BADGE COLOR AFFECTS RATE OF ATTACK UPON MALE FENCE LIZARDS, SCELOPORUS UNDULATUS
In male Eastern Fence Lizards (Sceloporus undulatus), the color of their abdominal badges varies with temperature; as body temperature increases, badge color changes from green to blue. These badges are a component of territorial displays and serve as an honest signal of fighting ability to conspecifics because blue badges correspond with increased performance ability. Because warm lizards are faster and more active, we hypothesized that badge color also serves as a cue to predators of a lizard’s ability to evade capture. My objective was to assess the influence of badge color on predation rates. I placed 11 clay model lizards with green lateral badges and 12 model lizards with blue badges at 23 randomly chosen locations. Models were placed near wooded areas and fences and left in place for twenty-four hours. After retrieval and examination of models for signs of predation, a Chi-square test was used to test the hypothesis of no difference in attack rates on lizards with blue and green badges. Of the lizards that were attacked, 40% were blue and 60% were green. My results suggest that blue lizards are less likely to be attacked as compared with green lizards, but our small sample size precluded our ability to detect a statistical difference.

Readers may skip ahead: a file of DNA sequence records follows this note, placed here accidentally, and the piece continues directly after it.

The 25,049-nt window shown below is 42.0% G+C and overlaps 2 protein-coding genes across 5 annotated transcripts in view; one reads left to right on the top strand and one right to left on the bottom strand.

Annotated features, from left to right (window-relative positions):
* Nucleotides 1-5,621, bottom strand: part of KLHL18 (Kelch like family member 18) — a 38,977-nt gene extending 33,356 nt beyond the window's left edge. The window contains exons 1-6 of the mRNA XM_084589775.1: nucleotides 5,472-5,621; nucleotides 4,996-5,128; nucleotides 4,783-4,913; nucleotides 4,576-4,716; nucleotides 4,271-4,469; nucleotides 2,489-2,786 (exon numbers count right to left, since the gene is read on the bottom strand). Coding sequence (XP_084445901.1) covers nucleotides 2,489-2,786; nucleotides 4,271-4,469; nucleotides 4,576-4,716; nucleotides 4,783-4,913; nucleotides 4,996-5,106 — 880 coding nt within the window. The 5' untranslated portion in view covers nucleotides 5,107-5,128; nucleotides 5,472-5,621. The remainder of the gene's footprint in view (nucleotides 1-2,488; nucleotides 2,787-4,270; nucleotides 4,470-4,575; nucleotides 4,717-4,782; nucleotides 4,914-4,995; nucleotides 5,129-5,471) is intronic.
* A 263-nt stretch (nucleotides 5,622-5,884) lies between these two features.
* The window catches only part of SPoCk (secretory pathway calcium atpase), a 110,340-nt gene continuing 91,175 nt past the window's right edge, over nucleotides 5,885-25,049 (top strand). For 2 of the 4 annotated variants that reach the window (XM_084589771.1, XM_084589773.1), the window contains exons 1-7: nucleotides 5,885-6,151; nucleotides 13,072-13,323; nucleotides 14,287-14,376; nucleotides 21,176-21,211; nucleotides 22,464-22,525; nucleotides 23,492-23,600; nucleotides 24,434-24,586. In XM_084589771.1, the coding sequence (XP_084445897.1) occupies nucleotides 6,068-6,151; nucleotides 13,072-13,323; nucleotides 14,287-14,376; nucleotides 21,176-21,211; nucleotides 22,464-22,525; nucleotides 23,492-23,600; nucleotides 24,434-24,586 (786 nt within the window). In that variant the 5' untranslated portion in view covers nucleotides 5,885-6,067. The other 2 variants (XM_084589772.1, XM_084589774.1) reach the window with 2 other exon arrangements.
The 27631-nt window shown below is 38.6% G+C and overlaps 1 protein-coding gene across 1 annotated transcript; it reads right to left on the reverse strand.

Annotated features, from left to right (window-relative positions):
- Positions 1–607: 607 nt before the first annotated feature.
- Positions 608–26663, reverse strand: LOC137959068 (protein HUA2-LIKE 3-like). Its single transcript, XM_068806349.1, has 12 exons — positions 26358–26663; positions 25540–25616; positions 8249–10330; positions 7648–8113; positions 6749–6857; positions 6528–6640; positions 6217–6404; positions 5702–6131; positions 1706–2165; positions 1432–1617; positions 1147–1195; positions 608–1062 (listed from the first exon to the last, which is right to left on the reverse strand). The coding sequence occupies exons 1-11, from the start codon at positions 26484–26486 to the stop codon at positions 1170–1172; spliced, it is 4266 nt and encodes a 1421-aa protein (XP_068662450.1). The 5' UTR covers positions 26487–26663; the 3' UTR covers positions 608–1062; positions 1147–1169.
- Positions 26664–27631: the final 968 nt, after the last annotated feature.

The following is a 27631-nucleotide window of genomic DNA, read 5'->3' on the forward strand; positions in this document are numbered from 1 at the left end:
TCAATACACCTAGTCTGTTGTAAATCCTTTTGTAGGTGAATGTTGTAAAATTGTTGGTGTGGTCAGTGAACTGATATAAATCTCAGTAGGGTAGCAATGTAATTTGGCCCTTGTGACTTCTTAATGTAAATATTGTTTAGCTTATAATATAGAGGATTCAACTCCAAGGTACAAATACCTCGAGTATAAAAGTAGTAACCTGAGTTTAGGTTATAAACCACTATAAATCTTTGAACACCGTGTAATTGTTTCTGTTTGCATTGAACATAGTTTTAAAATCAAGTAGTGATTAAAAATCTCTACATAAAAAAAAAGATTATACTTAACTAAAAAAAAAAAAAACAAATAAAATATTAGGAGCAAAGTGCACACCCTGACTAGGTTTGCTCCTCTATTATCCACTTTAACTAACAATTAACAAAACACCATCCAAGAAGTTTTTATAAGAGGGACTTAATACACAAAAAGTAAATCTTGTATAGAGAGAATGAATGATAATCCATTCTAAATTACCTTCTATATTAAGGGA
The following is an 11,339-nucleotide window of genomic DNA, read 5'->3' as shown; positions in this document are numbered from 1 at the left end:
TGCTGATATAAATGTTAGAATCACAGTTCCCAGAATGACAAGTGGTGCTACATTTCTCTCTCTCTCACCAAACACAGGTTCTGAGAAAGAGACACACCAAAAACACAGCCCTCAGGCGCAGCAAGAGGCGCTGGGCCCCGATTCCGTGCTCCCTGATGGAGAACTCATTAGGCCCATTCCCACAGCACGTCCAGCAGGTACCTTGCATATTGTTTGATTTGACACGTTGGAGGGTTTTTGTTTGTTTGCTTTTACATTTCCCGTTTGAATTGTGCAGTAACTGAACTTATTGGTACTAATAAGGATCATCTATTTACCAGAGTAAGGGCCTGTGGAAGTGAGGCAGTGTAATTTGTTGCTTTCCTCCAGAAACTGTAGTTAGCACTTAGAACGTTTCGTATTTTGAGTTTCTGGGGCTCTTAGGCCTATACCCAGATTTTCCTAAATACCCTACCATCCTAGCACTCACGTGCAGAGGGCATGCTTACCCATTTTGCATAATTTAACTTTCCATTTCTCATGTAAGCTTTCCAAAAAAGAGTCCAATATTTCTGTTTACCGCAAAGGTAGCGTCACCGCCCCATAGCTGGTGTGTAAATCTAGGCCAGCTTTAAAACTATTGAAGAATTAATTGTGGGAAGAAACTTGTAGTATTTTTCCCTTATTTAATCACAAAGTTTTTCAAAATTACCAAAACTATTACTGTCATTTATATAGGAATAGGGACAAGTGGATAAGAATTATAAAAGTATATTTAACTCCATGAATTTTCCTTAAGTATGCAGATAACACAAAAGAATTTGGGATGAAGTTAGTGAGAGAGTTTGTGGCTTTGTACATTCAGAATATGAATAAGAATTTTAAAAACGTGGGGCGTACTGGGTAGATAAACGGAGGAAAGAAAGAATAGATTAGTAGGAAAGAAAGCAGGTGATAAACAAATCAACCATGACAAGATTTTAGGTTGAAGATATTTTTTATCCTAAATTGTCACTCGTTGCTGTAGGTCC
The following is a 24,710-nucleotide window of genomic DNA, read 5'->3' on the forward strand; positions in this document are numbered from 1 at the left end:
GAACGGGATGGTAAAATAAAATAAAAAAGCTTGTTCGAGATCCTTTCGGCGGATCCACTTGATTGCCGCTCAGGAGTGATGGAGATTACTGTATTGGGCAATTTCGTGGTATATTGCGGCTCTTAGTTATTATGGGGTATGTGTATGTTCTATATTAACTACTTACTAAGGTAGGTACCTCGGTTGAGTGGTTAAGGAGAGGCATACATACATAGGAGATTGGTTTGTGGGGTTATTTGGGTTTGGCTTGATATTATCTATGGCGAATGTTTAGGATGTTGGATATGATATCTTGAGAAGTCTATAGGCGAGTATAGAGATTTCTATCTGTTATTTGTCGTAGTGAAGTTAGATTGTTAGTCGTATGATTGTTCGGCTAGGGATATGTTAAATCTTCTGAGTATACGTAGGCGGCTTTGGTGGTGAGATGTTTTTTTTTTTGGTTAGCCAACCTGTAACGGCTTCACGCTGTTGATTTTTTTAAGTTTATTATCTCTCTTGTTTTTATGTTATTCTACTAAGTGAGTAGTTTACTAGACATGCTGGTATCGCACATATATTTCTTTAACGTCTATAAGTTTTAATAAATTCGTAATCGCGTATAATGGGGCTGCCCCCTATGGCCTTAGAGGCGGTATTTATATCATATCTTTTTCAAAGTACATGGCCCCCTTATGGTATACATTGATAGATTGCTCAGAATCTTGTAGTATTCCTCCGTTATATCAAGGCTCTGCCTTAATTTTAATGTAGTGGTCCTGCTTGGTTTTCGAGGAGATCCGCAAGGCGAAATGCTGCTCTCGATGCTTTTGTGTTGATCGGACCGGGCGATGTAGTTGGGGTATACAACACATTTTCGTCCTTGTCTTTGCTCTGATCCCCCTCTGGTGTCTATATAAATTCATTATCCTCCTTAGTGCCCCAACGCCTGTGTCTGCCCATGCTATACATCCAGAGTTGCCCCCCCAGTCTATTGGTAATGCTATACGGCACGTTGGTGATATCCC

Daniel*, Amelia A.; Bender, Michael J.; and Hartman, Gregory D.
"BADGE COLOR AFFECTS RATE OF ATTACK UPON MALE FENCE LIZARDS, SCELOPORUS UNDULATUS,"
Georgia Journal of Science, Vol. 76, No. 1, Article 105.
Available at: https://digitalcommons.gaacademy.org/gjs/vol76/iss1/105